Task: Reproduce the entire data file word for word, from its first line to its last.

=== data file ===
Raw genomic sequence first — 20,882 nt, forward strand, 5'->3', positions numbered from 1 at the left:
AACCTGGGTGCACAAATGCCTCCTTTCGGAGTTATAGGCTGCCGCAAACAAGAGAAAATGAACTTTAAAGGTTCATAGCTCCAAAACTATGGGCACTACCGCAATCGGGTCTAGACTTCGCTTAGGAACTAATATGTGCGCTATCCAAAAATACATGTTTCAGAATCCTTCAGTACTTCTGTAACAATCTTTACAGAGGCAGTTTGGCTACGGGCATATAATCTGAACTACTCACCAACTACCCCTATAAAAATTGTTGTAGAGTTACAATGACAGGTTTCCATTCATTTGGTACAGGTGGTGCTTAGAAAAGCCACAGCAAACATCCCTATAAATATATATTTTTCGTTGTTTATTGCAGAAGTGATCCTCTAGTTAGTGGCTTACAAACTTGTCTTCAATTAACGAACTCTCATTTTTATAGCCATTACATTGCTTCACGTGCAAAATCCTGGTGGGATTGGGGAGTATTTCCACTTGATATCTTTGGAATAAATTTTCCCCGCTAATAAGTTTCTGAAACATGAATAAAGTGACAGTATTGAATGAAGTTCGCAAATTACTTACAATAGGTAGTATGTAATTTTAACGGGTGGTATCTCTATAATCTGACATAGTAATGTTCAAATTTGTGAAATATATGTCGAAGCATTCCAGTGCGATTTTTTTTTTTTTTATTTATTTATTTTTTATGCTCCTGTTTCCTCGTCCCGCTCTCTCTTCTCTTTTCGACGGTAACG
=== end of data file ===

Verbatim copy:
Raw genomic sequence first — 20,882 nt, forward strand, 5'->3', positions numbered from 1 at the left:
AACCTGGGTGCACAAATGCCTCCTTTCGGAGTTATAGGCTGCCGCAAACAAGAGAAAATGAACTTTAAAGGTTCATAGCTCCAAAACTATGGGCACTACCGCAATCGGGTCTAGACTTCGCTTAGGAACTAATATGTGCGCTATCCAAAAATACATGTTTCAGAATCCTTCAGTACTTCTGTAACAATCTTTACAGAGGCAGTTTGGCTACGGGCATATAATCTGAACTACTCACCAACTACCCCTATAAAAATTGTTGTAGAGTTACAATGACAGGTTTCCATTCATTTGGTACAGGTGGTGCTTAGAAAAGCCACAGCAAACATCCCTATAAATATATATTTTTCGTTGTTTATTGCAGAAGTGATCCTCTAGTTAGTGGCTTACAAACTTGTCTTCAATTAACGAACTCTCATTTTTATAGCCATTACATTGCTTCACGTGCAAAATCCTGGTGGGATTGGGGAGTATTTCCACTTGATATCTTTGGAATAAATTTTCCCCGCTAATAAGTTTCTGAAACATGAATAAAGTGACAGTATTGAATGAAGTTCGCAAATTACTTACAATAGGTAGTATGTAATTTTAACGGGTGGTATCTCTATAATCTGACATAGTAATGTTCAAATTTGTGAAATATATGTCGAAGCATTCCAGTGCGATTTTTTTTTTTTTTATTTATTTATTTTTTATGCTCCTGTTTCCTCGTCCCGCTCTCTCTTCTCTTTTCGACGGTAACG